Portrait photo of Julio Frenk

Julio Frenk

President, University of Miami, United States

Since 2015, Julio Frenk has served as president of the University of Miami. He also holds academic appointments as Professor of Public Health Sciences at the Leonard M. Miller School of Medicine, as Professor of Health Sector Management and Policy at the Miami Herbert Business School, as Professor of Sociology at the College of Arts and Sciences, and as Professor of Health Studies at the School of Nursing and Health Studies.

Prior to joining the University of Miami, he served for almost seven years as Dean of the Harvard T.H. Chan School of Public Health and the T & G Angelopoulos Professor of Public Health and International Development, a joint appointment with the Harvard Kennedy School of Government. In September 2016, the Julio Frenk Professorship of Public Health Leadership was established at the Harvard T.H. Chan School of Public Health with an anonymous endowment gift.

Dr. Frenk was appointed Federal Secretary of Health of Mexico in 2000, a position he held for the full presidential term until 2006. In that position he pursued an ambitious agenda to reform the nation’s health system and introduced a program of comprehensive universal coverage called Seguro Popular, which expanded access to health care for more than 55 million previously uninsured persons.

He was the founding director-general of the National Institute of Public Health in Mexico, one of the leading institutions of its kind in the developing world. He also served as executive director in charge of Evidence and Information for Policy at the World Health Organization and as senior fellow in the global health program of the Bill & Melinda Gates Foundation, among other leadership positions.

Dr. Frenk holds a medical degree from the National University of Mexico, as well as a Master of Public Health and a joint Ph.D. in Medical Care Organization and in Sociology from the University of Michigan.

He has published 196 papers in academic journals, 182 articles in cultural magazines and newspapers, 29 books (including five novels for youngsters explaining the functions of the human body), 18 monographs, and 97 book chapters. His scholarly production has been cited more than 34,000 times.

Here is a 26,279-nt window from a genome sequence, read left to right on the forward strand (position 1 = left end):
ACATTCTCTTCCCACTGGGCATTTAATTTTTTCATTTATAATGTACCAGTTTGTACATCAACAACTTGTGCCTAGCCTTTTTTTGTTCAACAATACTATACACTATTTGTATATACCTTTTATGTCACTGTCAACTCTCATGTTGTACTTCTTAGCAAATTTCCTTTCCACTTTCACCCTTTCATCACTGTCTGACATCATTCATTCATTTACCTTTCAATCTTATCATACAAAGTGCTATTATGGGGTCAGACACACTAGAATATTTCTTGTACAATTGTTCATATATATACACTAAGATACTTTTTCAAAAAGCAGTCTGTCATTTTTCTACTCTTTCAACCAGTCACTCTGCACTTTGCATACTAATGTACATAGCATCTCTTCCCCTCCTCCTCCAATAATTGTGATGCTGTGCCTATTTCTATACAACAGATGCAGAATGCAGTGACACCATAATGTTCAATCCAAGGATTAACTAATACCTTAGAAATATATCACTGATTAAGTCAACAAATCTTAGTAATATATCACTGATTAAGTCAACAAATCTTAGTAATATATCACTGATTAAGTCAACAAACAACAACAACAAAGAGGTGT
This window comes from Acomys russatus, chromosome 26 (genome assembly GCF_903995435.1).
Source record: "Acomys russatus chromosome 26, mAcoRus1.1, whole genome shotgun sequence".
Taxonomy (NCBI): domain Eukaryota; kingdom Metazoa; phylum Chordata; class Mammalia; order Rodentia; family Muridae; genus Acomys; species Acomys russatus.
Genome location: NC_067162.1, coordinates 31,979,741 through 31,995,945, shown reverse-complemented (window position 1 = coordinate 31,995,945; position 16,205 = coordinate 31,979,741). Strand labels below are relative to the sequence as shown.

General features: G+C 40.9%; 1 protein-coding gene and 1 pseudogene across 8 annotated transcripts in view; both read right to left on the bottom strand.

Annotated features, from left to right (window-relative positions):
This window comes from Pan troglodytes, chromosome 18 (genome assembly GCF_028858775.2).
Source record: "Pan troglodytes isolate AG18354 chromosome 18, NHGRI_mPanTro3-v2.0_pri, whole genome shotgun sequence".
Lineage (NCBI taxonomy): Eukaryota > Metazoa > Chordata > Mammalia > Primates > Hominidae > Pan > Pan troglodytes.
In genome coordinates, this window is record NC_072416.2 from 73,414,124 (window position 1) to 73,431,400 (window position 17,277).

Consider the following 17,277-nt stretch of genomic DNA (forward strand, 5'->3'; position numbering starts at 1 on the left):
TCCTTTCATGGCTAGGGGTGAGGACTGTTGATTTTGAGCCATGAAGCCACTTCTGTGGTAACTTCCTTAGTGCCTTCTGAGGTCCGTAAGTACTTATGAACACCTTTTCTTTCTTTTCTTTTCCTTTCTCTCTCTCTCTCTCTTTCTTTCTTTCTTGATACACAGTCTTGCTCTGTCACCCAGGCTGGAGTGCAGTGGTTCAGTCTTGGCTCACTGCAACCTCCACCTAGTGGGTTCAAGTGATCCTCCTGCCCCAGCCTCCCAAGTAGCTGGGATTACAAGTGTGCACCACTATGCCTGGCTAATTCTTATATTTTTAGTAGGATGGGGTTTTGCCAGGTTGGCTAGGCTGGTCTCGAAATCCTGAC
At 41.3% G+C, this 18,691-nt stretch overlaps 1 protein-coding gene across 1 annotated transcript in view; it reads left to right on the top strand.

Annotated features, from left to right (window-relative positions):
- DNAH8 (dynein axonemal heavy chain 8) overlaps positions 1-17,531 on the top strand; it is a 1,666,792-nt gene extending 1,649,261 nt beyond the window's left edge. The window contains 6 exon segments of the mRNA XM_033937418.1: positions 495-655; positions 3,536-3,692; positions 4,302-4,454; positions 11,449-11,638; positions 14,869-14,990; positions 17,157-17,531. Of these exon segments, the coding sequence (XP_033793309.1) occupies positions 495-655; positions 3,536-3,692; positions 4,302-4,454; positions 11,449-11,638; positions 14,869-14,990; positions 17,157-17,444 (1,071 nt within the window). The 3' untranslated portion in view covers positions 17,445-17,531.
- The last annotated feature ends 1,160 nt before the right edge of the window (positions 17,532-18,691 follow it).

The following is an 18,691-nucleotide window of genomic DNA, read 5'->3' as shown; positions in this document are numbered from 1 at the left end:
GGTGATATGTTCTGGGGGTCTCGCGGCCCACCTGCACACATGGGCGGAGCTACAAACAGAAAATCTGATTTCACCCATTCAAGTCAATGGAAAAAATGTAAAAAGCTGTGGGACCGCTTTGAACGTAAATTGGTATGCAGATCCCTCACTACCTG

Julio Frenk’s research has centered on health systems, a field where he has made both theoretical and empirical contributions. As part of his extensive work on the health transition, he has examined the public policy implications of large, long-term shifts in the dominant patterns of health and disease. He has also carried out work on health professions education and the medical labor market. As part of this line of work, he co-chaired the Lancet Commission on the Education of Health Professionals for the 21st Century, which published its influential report in 2010, triggering a large number of follow-up initiatives throughout the world. Dr. Frenk is also considered an expert on the complex relationship between globalization and health. More recently, he has been involved in various initiatives to reform higher education.

He is a member of the American Academy of Arts and Sciences, the U.S. National Academy of Medicine, the National Academy of Medicine of Mexico, and El Colegio Nacional (the most prestigious learned society of scientists, intellectuals, and artists in Mexico). He serves on the boards of the United Nations Foundation and the Robert Wood Johnson Foundation and has chaired the board of the Institute for Health Metrics and Evaluation since its founding in 2007.

Julio Frenk has received numerous recognitions, including the Clinton Global Citizen Award, the Bouchet Leadership Medal presented by Yale University for promoting diversity in graduate education, and the Welch-Rose Award from the Association of Schools and Programs of Public Health, as well as honorary degrees from 12 universities in the U.S., Canada, Mexico, and Europe.

In summary, Dr. Frenk’s career has included leadership positions in all relevant aspects of public health and higher education: research, teaching, analysis of public policies, institution-building, international cooperation, and national public service.

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